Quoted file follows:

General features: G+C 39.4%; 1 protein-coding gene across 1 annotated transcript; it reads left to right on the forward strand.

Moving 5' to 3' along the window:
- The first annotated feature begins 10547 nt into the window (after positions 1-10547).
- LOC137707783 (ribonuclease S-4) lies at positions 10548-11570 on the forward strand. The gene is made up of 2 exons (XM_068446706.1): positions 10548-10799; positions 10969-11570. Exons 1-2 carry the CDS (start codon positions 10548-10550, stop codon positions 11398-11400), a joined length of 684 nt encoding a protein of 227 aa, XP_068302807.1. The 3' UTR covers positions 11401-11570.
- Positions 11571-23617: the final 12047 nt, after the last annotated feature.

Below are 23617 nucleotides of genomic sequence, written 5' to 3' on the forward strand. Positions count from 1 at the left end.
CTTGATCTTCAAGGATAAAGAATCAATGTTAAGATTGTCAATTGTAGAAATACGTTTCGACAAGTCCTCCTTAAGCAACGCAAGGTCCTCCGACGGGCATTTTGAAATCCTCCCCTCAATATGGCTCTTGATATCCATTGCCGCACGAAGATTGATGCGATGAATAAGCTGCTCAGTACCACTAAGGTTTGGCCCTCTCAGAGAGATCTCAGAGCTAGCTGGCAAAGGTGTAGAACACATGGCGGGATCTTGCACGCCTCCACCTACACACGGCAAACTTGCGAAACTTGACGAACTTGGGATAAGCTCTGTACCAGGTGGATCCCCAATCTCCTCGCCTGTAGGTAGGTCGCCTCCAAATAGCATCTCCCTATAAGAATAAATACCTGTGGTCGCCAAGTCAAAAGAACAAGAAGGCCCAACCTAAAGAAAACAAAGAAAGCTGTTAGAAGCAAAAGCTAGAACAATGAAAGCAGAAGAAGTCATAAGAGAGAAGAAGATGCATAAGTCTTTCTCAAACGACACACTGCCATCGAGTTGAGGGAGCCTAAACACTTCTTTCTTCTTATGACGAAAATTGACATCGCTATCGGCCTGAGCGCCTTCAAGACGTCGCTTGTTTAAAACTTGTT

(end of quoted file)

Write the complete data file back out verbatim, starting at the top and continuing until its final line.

General features: G+C 39.4%; 1 protein-coding gene across 1 annotated transcript; it reads left to right on the forward strand.

Moving 5' to 3' along the window:
- The first annotated feature begins 10547 nt into the window (after positions 1-10547).
- LOC137707783 (ribonuclease S-4) lies at positions 10548-11570 on the forward strand. The gene is made up of 2 exons (XM_068446706.1): positions 10548-10799; positions 10969-11570. Exons 1-2 carry the CDS (start codon positions 10548-10550, stop codon positions 11398-11400), a joined length of 684 nt encoding a protein of 227 aa, XP_068302807.1. The 3' UTR covers positions 11401-11570.
- Positions 11571-23617: the final 12047 nt, after the last annotated feature.

Below are 23617 nucleotides of genomic sequence, written 5' to 3' on the forward strand. Positions count from 1 at the left end.
CTTGATCTTCAAGGATAAAGAATCAATGTTAAGATTGTCAATTGTAGAAATACGTTTCGACAAGTCCTCCTTAAGCAACGCAAGGTCCTCCGACGGGCATTTTGAAATCCTCCCCTCAATATGGCTCTTGATATCCATTGCCGCACGAAGATTGATGCGATGAATAAGCTGCTCAGTACCACTAAGGTTTGGCCCTCTCAGAGAGATCTCAGAGCTAGCTGGCAAAGGTGTAGAACACATGGCGGGATCTTGCACGCCTCCACCTACACACGGCAAACTTGCGAAACTTGACGAACTTGGGATAAGCTCTGTACCAGGTGGATCCCCAATCTCCTCGCCTGTAGGTAGGTCGCCTCCAAATAGCATCTCCCTATAAGAATAAATACCTGTGGTCGCCAAGTCAAAAGAACAAGAAGGCCCAACCTAAAGAAAACAAAGAAAGCTGTTAGAAGCAAAAGCTAGAACAATGAAAGCAGAAGAAGTCATAAGAGAGAAGAAGATGCATAAGTCTTTCTCAAACGACACACTGCCATCGAGTTGAGGGAGCCTAAACACTTCTTTCTTCTTATGACGAAAATTGACATCGCTATCGGCCTGAGCGCCTTCAAGACGTCGCTTGTTTAAAACTTGTT